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Wednesday November 25, 2009 3:08 pm

BOOM! Donald Duck And Friends #347




Posted by Tom Mason Categories: Reviews

Donald DuckI’ve always liked the Disney comics, whether they were published by Gold Key, or Gemstone or Gladstone or Gearloose or whomever. I always thought they were fun comics for kids. I love what Carl Barks did, and the same with Don Rosa. I also like the ones that aren’t by them. I even like the sillier ones like Moby Duck. I liked all the expensive hardcover and trade collections too, but I always wanted to see the comics targeted more towards kids because I think they can help grow a new generation of comic readers.

So I was glad when Boom! picked up the license for their Boom! Kids line of comics (which already includes The Muppets and the Pixar titles). They’re putting them out on a regular schedule, picking up with the old numbering and pricing them at a good $2.99 – aiming them squarely at the kid market. It’s a good, smart play on their part.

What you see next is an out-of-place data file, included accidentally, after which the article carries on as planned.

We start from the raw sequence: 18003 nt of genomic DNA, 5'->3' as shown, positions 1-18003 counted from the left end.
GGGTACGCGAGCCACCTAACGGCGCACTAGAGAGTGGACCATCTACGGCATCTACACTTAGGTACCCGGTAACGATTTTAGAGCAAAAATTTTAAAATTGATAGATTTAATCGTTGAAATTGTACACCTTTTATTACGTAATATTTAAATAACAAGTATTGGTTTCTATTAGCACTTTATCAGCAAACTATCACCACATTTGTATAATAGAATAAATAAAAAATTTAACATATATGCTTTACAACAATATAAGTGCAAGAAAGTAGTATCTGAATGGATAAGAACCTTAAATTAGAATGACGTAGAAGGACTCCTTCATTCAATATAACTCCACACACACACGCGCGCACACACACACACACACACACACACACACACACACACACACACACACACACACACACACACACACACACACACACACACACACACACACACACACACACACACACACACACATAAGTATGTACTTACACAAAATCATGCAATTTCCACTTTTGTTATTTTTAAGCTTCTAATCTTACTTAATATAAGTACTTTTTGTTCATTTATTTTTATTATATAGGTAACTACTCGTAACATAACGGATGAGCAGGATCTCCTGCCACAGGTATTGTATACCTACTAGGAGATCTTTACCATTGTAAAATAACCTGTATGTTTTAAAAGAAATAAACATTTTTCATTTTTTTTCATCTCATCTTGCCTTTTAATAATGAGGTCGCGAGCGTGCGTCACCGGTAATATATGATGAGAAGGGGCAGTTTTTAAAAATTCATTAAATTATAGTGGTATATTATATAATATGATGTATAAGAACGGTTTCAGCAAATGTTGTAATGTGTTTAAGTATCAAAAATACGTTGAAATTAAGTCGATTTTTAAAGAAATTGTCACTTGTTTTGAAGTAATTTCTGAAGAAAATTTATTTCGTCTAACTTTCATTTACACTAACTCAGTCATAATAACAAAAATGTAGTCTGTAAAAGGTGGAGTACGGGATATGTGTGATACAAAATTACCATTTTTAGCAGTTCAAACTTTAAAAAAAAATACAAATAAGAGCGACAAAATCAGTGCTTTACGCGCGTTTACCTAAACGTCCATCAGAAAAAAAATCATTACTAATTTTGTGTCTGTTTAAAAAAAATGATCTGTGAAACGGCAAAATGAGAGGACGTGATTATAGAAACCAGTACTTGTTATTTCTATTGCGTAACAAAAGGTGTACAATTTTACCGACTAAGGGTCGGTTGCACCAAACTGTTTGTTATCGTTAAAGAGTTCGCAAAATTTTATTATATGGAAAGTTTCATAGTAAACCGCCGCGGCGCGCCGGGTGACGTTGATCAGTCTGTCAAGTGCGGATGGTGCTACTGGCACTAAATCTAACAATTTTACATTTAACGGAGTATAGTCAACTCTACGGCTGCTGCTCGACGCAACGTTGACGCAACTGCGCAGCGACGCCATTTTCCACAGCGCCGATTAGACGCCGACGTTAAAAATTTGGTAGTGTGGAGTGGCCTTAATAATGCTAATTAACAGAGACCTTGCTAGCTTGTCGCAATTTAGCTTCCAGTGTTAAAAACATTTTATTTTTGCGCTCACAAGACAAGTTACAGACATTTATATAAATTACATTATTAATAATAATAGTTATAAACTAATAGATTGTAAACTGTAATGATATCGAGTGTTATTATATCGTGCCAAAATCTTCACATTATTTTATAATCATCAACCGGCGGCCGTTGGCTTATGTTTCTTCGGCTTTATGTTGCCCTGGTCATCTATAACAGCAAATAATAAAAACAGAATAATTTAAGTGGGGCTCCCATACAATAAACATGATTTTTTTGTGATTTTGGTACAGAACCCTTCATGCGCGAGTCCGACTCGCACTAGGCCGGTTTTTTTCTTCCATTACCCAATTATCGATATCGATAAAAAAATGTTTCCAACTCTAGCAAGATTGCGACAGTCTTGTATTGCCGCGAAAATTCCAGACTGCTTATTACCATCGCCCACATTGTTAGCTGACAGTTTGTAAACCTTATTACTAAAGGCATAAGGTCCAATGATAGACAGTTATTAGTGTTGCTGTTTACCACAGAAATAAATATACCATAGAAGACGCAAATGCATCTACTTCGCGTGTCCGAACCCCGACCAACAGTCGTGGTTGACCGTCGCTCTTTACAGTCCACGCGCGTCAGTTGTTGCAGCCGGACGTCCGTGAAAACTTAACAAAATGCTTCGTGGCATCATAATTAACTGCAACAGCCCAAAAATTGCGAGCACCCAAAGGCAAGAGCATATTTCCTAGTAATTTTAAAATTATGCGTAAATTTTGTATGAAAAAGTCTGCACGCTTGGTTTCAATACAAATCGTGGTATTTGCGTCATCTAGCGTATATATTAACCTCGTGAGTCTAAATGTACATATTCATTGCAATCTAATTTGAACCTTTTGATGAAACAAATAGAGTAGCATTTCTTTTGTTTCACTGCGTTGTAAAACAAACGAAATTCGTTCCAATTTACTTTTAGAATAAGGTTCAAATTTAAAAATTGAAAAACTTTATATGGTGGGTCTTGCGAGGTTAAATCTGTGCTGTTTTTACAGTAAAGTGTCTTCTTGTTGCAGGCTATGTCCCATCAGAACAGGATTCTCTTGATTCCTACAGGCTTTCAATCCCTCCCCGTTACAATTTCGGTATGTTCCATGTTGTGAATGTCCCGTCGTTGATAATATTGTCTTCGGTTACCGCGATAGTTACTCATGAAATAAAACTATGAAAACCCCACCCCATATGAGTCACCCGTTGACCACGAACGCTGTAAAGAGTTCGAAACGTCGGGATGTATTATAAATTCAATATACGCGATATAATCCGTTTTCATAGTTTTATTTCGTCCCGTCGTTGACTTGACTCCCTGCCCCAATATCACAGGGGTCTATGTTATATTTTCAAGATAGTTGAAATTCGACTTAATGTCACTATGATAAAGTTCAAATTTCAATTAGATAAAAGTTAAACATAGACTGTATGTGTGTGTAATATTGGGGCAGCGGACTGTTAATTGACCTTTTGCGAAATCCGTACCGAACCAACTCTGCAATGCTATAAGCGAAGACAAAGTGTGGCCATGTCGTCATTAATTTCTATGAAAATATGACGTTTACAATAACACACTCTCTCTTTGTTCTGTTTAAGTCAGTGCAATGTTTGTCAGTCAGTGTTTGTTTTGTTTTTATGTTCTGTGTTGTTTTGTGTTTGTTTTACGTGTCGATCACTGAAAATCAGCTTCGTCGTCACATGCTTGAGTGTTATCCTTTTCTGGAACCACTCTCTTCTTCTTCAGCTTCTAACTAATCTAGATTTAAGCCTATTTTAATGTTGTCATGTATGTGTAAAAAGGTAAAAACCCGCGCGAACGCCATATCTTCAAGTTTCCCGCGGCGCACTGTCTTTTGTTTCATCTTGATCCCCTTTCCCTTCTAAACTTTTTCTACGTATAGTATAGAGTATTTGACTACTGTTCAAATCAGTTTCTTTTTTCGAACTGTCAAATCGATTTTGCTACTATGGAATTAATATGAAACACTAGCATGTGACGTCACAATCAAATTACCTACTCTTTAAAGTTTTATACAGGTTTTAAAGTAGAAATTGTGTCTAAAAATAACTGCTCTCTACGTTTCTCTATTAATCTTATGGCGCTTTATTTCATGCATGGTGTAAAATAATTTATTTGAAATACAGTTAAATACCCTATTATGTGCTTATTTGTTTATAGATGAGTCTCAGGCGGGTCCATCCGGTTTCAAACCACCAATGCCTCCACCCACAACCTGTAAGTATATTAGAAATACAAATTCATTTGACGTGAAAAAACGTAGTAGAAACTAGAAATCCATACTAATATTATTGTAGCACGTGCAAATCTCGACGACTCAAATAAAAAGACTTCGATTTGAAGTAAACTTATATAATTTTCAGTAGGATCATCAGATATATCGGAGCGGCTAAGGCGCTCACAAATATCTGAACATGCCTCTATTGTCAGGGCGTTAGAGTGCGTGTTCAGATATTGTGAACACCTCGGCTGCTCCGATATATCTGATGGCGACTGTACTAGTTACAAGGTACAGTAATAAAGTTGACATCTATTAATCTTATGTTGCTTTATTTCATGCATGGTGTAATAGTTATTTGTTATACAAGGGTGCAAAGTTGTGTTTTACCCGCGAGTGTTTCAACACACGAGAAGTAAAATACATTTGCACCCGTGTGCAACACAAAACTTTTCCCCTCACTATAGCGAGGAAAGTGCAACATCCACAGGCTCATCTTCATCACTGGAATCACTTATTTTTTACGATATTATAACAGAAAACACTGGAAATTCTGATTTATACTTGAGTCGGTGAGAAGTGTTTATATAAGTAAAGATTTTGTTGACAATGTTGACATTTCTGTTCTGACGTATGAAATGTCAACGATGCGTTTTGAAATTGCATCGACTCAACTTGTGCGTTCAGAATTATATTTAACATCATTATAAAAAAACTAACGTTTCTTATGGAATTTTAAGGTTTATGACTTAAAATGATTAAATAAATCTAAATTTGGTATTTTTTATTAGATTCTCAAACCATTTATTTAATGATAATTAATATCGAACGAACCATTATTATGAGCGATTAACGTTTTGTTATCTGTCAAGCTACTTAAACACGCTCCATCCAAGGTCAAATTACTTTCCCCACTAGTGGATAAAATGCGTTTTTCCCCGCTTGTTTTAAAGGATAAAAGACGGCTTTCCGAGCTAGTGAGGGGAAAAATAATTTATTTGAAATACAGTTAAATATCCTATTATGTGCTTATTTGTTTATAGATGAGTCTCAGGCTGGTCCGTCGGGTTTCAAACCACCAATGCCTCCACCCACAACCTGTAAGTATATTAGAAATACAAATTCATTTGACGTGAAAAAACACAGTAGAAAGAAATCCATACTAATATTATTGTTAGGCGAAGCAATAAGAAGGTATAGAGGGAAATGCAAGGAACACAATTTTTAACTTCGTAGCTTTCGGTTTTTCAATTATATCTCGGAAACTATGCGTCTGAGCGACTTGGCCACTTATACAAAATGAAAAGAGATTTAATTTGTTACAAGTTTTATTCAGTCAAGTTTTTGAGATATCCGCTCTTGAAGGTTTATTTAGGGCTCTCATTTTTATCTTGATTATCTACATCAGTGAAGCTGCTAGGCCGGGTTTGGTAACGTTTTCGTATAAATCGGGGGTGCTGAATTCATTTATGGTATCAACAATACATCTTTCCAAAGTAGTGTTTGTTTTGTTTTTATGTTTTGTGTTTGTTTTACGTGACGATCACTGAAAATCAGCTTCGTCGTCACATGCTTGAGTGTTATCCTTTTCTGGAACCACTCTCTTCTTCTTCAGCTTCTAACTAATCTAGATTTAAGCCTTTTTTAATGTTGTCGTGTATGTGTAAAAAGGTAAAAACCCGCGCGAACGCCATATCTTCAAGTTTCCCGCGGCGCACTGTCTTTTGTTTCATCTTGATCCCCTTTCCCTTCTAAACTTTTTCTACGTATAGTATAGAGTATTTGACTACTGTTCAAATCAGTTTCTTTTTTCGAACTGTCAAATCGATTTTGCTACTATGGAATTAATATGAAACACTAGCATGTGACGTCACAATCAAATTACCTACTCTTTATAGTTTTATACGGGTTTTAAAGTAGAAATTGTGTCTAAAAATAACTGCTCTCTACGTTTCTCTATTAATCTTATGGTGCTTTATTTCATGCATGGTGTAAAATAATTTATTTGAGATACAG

In Donald Duck And Friends #347, “Double Duck” finds Donald Duck in trouble with Daisy (for falling asleep at a James Pond movie featuring Quacky Galore) and with the law (for failure to pay a parking ticket he doesn’t remember). His questions about the ticket raise even more questions and before you can think of your own duck pun, it’s revealed that – holy Dollhouse! – Donald’s really a secret agent who’s had his memory wiped.

There’s a playful urgency to Fausto Vitaliano’s script (translated by Saida Temofonte). He keeps the action moving and drops in Gladstone Gander, Uncle Scrooge, and a reference to Huey, Dewey and Louie. The art by Andrea Freccero is visually striking with bold lines and an animator’s bag of facial expressions. I think the denizens of Duckburg are the hardest Disney characters to draw well, and Andrea makes it look easy. The art looks fresh and modern and is a bit of a shift from the classic Barksian style, all made to pop off the page with some sweet coloring. It’s easy to see why he’s considered one of the best of the current generation of Duckmen. I’m eagerly awaiting the next issue but, more importantly, so’s my much younger son.

[Artwork: A gun-toting duck from Donald Duck And Friends #347, © Disney]

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